related-party exchanges by mandating that the property acquired by the
related party could not be sold for a minimum of two years. There were
several exceptions to the rule, including the taxpayer's or the related
party's death and cases of compulsory or involuntary conversions, such
as seizure by eminent domain or the property's destruction.
the primary objective of Section 1031(f) was to end abusive basis
shifting. Since the IRS's requirements seemed clear, no distinction was
made between selling a relinquished property to or buying a replacement
property from a related party.
Eight years after enacting
Section 1031(f), the IRS surprised many tax professionals with Tax
Advisory Memorandum 9748006, which stipulated that replacement property
could not be purchased from a related party. The memorandum stated that
tax avoidance was the primary motivation for buying replacement
property in such situations.
The following illustrates the IRS'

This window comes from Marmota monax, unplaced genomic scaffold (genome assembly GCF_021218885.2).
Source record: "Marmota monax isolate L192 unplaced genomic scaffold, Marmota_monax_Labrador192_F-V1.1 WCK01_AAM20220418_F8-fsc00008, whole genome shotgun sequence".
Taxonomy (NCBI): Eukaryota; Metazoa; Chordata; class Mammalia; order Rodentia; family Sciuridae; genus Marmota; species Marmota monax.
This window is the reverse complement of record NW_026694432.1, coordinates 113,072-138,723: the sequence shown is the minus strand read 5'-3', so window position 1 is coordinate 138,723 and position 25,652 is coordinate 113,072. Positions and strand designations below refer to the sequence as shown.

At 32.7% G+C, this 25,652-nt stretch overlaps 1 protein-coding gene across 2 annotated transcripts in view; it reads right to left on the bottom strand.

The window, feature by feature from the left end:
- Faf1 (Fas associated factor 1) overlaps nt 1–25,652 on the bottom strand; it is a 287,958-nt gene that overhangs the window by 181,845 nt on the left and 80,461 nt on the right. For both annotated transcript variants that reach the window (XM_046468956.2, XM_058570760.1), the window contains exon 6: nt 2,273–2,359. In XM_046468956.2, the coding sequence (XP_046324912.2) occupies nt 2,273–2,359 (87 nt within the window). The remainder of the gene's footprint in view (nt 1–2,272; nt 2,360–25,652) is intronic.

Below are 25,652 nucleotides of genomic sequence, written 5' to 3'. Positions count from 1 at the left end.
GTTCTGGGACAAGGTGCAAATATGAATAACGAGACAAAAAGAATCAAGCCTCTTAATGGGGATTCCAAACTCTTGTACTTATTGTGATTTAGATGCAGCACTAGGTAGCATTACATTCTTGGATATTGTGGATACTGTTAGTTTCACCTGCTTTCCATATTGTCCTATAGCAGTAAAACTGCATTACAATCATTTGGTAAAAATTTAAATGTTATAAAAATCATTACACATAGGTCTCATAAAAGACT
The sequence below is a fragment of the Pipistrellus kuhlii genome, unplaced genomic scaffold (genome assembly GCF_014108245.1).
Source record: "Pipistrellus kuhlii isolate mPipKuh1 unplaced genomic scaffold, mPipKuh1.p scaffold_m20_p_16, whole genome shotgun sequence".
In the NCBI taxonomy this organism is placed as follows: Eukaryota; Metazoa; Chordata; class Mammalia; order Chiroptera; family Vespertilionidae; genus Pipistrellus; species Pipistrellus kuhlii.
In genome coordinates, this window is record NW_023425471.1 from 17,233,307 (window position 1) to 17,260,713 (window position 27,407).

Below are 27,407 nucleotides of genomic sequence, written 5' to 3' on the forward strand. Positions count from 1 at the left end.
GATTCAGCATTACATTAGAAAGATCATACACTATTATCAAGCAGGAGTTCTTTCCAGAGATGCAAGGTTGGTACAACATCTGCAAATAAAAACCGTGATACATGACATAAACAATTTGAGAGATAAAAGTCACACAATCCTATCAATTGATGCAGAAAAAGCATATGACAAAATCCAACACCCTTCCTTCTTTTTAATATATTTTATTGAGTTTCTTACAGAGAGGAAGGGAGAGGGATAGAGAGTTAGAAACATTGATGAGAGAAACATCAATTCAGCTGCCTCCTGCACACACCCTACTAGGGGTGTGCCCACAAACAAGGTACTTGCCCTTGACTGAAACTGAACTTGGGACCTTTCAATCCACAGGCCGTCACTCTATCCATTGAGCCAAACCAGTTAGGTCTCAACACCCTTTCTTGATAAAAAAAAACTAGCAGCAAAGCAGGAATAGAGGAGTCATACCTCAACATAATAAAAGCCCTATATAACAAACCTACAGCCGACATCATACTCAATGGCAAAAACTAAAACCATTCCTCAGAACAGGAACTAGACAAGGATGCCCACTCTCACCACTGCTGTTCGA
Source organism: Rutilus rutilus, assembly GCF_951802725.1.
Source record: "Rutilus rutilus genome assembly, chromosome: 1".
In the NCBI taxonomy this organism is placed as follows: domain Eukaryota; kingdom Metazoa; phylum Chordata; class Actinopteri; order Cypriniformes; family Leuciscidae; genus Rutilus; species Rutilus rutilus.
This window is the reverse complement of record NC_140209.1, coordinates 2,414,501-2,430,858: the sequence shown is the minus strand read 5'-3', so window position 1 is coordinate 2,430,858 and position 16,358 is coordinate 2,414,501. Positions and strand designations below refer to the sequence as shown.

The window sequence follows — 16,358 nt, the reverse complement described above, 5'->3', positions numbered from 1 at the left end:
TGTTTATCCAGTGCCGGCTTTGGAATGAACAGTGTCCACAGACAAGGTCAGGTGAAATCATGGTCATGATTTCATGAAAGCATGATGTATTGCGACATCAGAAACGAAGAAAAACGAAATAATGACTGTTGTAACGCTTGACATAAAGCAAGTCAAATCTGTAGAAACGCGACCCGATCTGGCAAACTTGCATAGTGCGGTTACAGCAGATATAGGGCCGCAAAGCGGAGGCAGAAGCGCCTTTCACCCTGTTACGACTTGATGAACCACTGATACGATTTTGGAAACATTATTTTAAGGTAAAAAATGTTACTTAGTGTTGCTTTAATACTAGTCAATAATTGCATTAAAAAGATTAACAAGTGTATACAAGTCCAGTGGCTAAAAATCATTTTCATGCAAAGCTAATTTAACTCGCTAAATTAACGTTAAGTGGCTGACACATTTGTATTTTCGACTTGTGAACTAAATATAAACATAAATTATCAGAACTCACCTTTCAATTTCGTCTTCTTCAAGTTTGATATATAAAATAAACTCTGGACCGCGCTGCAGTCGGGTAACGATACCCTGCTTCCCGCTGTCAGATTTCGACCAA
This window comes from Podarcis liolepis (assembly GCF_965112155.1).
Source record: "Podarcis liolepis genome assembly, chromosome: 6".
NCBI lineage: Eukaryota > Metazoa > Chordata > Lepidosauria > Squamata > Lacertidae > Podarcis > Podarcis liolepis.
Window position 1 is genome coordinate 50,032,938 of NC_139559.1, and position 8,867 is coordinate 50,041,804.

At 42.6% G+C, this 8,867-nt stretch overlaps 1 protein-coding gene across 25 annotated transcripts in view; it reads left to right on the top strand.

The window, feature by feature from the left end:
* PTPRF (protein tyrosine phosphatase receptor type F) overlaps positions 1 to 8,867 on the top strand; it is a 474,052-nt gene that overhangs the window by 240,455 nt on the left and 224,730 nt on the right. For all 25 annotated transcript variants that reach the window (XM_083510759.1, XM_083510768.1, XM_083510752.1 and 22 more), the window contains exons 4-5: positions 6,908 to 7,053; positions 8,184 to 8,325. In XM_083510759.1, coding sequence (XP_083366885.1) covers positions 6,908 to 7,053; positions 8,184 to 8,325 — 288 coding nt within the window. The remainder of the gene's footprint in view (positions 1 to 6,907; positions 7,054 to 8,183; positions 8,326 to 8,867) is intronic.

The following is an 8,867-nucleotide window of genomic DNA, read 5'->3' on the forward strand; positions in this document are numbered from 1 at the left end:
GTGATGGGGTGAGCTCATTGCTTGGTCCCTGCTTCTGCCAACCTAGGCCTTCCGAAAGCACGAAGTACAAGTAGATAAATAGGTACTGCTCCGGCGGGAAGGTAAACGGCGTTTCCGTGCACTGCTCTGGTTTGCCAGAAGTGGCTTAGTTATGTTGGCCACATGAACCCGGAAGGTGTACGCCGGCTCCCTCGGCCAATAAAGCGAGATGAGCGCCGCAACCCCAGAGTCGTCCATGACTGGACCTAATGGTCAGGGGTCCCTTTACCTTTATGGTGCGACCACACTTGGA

reasons for issuing TAM 9748006. A mother and son jointly owned
property that they decided to sell. The mother did not structure her
part of the sale as an exchange and intended to use her portion of the
proceeds to buy a primary residence. The son structured his part of the
sale as a tax-deferred exchange and identified three potential
replacement properties, one of which was the home that his mother had
just purchased. The son unsuccessfully tried to negotiate contracts on
the first two replacement properties and ultimately bought his mother's
In this situation, the IRS found the exchange to be
invalid and the son's gain was triggered because he purchased the
replacement property from a related party. The taxpayer argued that he
had not tried to circumvent the rules since he did not have a
prearranged plan to buy his mother's house. However, the IRS stated
that a prearranged plan between related parties was not necessary for
there to be a violation of Section 1031(f)(4), which invalidates any
exchange that is part of a transaction structured to avoid the purposes
of the related-party rule.
Analysis of New Ruling
Rev. Ruling 2002-83, the IRS further clarifies the rules governing